Monday, 19 April 2010
Augustus Leopold Egg, Past and Present, 1859
The UEA reading tonight was the novelist, Jim Crace, some of whose work I have read and admired. I say it was a reading but the reading was a very short part of it, just five pages from his new book, All That Follows, the rest, most of an hour, a kind of introduction, autobiography, history and technical discourse. It was all fascinating, including the early political activism, idealism and notions of heroic action, but it was the technical part that stays with me now.
The way he told it was that he wanted to write this new book, this very different book, to address his youthful self in order to see where he was now, but that, stylistically, the book required a major change from the earlier work. He tried this and that but whatever he did, he said, the beginning felt 'baggy'. Then he turned on the radio to hear Stephen Pinker use the word 'baggy' in referring to the past tense. And that struck a spark. He changed his own book from past to present and then it came alive. He went on to enthuse about the present tense and offered a fascinating illustration from an anecdote about Groucho Marx.
In this anecdote, Groucho is in his seventies and is invited to a party he'd rather not attend. So he goes early, drinks early, does a few neat put-downs then leaves. Just as he is leaving the hostess stops him gently and asks him: Hope you had a good time? To which he answers: Yes, thank you, but this wasn't it. Groucho's past tense is a much longer past tense than the hostess's. I think that was the point. The important point was the intensity, the closeness, the tension of the present tense. It seemed to be a good thing.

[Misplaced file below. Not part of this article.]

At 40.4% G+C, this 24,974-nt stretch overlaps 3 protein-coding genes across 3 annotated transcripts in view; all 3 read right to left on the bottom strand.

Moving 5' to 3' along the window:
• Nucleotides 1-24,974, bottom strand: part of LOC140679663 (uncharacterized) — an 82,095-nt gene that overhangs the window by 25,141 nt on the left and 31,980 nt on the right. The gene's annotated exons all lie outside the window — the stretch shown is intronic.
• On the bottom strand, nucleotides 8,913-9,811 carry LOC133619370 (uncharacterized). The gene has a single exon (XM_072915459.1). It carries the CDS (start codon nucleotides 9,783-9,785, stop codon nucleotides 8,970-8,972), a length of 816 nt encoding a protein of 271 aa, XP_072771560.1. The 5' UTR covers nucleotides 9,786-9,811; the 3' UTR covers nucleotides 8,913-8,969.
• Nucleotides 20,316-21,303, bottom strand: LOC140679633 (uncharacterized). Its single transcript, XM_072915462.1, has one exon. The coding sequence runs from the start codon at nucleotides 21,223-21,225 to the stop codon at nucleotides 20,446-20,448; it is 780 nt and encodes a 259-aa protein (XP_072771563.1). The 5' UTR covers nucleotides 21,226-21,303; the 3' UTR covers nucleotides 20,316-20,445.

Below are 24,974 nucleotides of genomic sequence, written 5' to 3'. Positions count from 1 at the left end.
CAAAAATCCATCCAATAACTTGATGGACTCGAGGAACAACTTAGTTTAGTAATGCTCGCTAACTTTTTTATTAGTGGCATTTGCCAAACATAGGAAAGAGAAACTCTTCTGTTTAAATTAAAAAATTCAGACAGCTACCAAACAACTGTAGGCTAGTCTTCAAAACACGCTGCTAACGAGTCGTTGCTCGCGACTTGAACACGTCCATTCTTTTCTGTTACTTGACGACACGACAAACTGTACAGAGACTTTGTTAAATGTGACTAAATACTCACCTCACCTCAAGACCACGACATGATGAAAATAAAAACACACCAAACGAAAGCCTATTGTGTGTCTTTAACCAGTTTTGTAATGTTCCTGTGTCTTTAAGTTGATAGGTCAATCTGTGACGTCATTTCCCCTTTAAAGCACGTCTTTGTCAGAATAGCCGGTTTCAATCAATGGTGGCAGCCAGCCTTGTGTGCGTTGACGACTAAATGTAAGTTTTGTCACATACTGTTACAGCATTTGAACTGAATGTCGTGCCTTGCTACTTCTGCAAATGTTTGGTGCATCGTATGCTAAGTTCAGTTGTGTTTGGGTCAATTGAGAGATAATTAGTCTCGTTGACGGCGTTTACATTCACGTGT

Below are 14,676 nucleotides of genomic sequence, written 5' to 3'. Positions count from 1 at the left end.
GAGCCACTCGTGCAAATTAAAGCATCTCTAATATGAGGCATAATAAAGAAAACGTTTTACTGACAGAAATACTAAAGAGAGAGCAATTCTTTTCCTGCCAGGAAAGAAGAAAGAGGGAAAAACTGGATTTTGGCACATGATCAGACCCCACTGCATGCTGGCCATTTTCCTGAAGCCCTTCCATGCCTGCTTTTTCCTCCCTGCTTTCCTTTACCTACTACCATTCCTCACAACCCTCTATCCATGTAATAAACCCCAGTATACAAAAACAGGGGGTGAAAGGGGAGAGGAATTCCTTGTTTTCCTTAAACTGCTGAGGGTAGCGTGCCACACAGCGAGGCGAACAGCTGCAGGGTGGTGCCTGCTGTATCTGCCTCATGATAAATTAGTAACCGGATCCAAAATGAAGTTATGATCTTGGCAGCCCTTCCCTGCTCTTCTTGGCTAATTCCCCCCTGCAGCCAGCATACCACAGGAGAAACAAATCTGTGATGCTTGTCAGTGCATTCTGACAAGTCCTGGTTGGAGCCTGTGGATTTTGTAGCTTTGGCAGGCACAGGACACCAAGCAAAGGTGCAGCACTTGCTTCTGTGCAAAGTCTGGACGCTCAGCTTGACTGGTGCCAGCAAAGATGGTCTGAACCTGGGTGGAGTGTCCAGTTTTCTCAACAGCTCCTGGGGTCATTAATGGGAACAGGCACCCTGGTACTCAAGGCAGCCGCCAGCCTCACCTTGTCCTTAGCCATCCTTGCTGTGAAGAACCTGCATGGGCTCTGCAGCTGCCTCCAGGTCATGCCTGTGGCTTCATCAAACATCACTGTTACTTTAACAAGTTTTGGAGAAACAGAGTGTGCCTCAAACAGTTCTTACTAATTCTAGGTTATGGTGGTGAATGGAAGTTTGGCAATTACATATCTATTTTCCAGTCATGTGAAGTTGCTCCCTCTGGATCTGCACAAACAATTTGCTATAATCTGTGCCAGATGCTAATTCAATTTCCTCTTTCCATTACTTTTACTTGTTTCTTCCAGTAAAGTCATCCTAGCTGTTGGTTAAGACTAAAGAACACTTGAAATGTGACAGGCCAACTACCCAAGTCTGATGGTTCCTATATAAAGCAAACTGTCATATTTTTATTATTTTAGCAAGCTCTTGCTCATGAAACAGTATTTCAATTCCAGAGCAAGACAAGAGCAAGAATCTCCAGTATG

And, of course, the Groucho anecdote is itself in the present tense, as are most jokes (Man goes into a bar...). But, as Crace was speaking, I began to wonder under what conditions the tension, the closeness, the intensity operated? Immediately, the thought of Kafka came to mind. Metamorphosis, for example, in the present tense would be quite a different thing (Man wakes up to find...). The classic fairy tale, of course, begins in the past tense (Once upon a time in a land far far away...)
So the next conjecture is that the present tense works far better in realism than it does in fable or fantasy. It might in fact be the realistic trope par excellence. OK. Simples. See Walter Benjamin, 'The Storyteller'.
But then there is also something sad about the past tense. Crace himself brought up the sentence: I want to see that film as an example of energy and drive, as opposed to, I wanted to see that film, which, he said, was a story. Well, a story is no bad thing, but the deep, real, unremitting fact that actually gets to you, is that you have missed the film. The film is done, gone, over, in the past. Too late, the saddest words.
So the past tense is doomed. All the present tense of the characters is in the past. Nothing can change any of that now. And somehow, in that past, which is another country, they do do things differently. They ride around in pumpkins, they slay dragons and they turn into insects of all descriptions. It is sad but liberating. Perhaps that liberated sense of melancholy is where the poetic imagination truly lives. What's the Faulkner book? Ah yes, As I Lay Dying...